Republican Party loses edge

There was a time when the Republican Party brand relied heavily on its candidates’ calls for fiscal responsibility. Reducing spending, they said, was the way to strengthen the economy.

Then President Bill ClintonBill ClintonWe must act now and pass the American Health Care Act Trump's message: Russia First or America First? Senate Democrats should grill Judge Gorsuch on antitrust. Here's how. MORE came to office, vigorously attacking the deficit he’d inherited. With tough choices and important investments, Clinton changed the spending debate. The question was no longer simply how many tax dollars were spent, but what the nation was getting for its money.

In 2001, the policies of George W. Bush answered that question for the GOP, doing the party’s brand great damage in the process. For eight years, government spending soared. Clinton’s record surpluses were converted into record deficits — even before the fiscal meltdown in 2008. After Bush’s final budget was enacted, fiscal 2009 outlays had spiked to $3.4 trillion, an 83 percent increase in overall federal spending, according to the Congressional Budget Office — compared with an eight-year increase of just 32 percent under Clinton.

So what did Americans get in return? $2.5 trillion in tax cuts skewed overwhelmingly toward the wealthy. Tens of billions in tax breaks for large corporations, including those shifting American jobs to countries like India and China. At least $700 billion spent fighting a war in Iraq. A fiscal meltdown that shed 8 million American jobs, cost 7 million Americans their homes and slashed retirement savings by $2 trillion.

When President Barack ObamaBarack ObamaSpeculation grows over Trump FCC pick Graham: Left is 'going insane' after Trump's win President travels again for meetings at Trump golf club in Va. MORE was sworn in, our economy was on the verge of a second Great Depression, and he went to work to stop the bleeding. His Recovery Act required a direct shot of new spending — on unemployment benefits for laid-off workers; on middle-class tax cuts to stimulate consumer spending; and on the creation of new jobs rebuilding our infrastructure and moving America to a clean-energy future.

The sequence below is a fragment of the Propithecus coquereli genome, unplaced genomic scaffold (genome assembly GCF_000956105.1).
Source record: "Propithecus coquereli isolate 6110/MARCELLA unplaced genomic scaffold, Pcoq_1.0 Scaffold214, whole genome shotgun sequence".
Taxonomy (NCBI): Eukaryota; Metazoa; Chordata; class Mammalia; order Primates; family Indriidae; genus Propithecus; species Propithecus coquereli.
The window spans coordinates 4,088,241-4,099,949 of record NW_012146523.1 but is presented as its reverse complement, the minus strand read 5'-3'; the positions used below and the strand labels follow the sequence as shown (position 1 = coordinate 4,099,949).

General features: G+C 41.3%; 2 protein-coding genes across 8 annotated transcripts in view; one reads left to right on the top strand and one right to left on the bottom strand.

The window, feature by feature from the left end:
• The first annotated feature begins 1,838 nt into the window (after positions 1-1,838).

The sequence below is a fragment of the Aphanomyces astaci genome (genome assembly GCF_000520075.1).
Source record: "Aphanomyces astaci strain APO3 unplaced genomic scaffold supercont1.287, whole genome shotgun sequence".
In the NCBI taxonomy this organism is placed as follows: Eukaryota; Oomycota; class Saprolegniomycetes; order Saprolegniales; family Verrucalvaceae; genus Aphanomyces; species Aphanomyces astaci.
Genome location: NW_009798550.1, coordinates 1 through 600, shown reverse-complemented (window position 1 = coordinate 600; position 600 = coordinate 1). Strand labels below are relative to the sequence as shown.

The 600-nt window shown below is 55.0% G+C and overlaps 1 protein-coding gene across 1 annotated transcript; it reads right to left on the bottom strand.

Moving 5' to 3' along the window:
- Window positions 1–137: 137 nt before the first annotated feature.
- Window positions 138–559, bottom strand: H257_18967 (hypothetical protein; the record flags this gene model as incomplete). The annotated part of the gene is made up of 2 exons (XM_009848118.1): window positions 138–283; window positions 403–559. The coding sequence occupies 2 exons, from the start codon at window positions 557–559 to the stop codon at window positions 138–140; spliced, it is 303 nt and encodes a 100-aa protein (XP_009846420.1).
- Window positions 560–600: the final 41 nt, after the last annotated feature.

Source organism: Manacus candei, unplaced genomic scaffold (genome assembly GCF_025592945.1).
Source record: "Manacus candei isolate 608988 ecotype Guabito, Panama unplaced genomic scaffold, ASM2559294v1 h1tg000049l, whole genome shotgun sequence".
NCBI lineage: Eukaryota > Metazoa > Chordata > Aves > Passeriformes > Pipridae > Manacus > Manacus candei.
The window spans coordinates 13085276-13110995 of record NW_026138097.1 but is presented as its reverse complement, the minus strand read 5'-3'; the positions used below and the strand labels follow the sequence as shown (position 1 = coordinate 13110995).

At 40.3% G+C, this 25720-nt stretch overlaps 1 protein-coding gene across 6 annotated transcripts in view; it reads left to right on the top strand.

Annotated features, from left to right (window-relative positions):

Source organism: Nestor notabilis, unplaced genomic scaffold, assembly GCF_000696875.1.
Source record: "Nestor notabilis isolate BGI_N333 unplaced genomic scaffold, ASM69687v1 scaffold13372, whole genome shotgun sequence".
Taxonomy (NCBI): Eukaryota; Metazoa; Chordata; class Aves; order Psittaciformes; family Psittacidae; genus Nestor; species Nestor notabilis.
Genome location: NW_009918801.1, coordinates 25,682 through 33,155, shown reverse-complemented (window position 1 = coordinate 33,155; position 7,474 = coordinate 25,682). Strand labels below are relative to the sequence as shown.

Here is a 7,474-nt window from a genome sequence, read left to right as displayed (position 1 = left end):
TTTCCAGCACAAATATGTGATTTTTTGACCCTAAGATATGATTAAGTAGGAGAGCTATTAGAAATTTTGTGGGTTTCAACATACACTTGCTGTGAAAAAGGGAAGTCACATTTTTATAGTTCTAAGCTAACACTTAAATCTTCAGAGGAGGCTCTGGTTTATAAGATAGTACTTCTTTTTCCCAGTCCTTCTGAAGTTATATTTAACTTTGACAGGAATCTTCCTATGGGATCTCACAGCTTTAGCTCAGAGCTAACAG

He signed a healthcare law that set the stage for undoing the profligate ways of the previous eight years — reducing out-of-control healthcare costs and trimming the deficit by $143 billion in the first decade alone.

Obama has targeted congressional earmarks, a position not popular on Capitol Hill. He signed pay-go legislation into law — requiring lawmakers to find offsets for new spending. He went through the federal budget line by line to identify $20 billion in cuts, and ordered a three-year freeze on all non-defense discretionary spending.

And just this week, Obama took another important step, unveiling a measure that empowers him to take appropriations bills passed by Congress, propose his own list of spending cuts and force lawmakers to vote up or down on the entire package. It’s one way to rid the budget of those sneaky last-minute additions that benefit the well-connected at the expense of our national deficit.

This comes as the president’s bipartisan debt commission is meeting, tasked with recommending structural changes that get federal spending under control for today and tomorrow.

So under Democratic leadership, what do Americans get for their money? An economy rescued from the abyss — generating more jobs last month (290,000) than any time in the past four years. Tough new rules to change the free-spending ways of Congress. Real progress in reducing long-term spending on healthcare and other budget-sapping programs.

As the party out of power, Republicans hope voters won’t pay attention to any of that — which is why they’ve rallied behind their baseless attacks on Obama’s supposed “big spending.” But what is the GOP offering?

For starters, Republicans have said they’d repeal the healthcare law — reversing Obama’s cost-saving measures and sticking the nation with another $1.3 trillion in debt over the next two decades.  

House GOP Whip Eric CantorEric CantorDemocrats step up calls that Russian hack was act of war Paul replaces Cruz as GOP agitator GOP shifting on immigration MORE (Va.) unveiled an interactive website that allows visitors to “vote” on a menu of cuts the GOP sees as the solution to runaway spending. This week, you can choose such dramatic steps toward fiscal austerity as reforming the National Archives (saving a whopping $10 million next year, according to Cantor) or reducing outlays for non-essential research (returning an eye-popping $3.8 million to the U.S. Treasury). That’s bold leadership.

But for congressional Republicans, anything is better than talking about the Bush years, when they were partners in the GOP’s unfettered spending spree.  

So in November, when Republican candidates outline plans to restore America’s economic health, voters should ask themselves: How much of the GOP’s brilliant fiscal management can our pocketbooks take?

Del Cecato is a partner at AKPD Message and Media, the political consulting firm founded by David Axelrod in 1985. He served as media adviser and admaker for Obama for America and Obama-Biden 2008.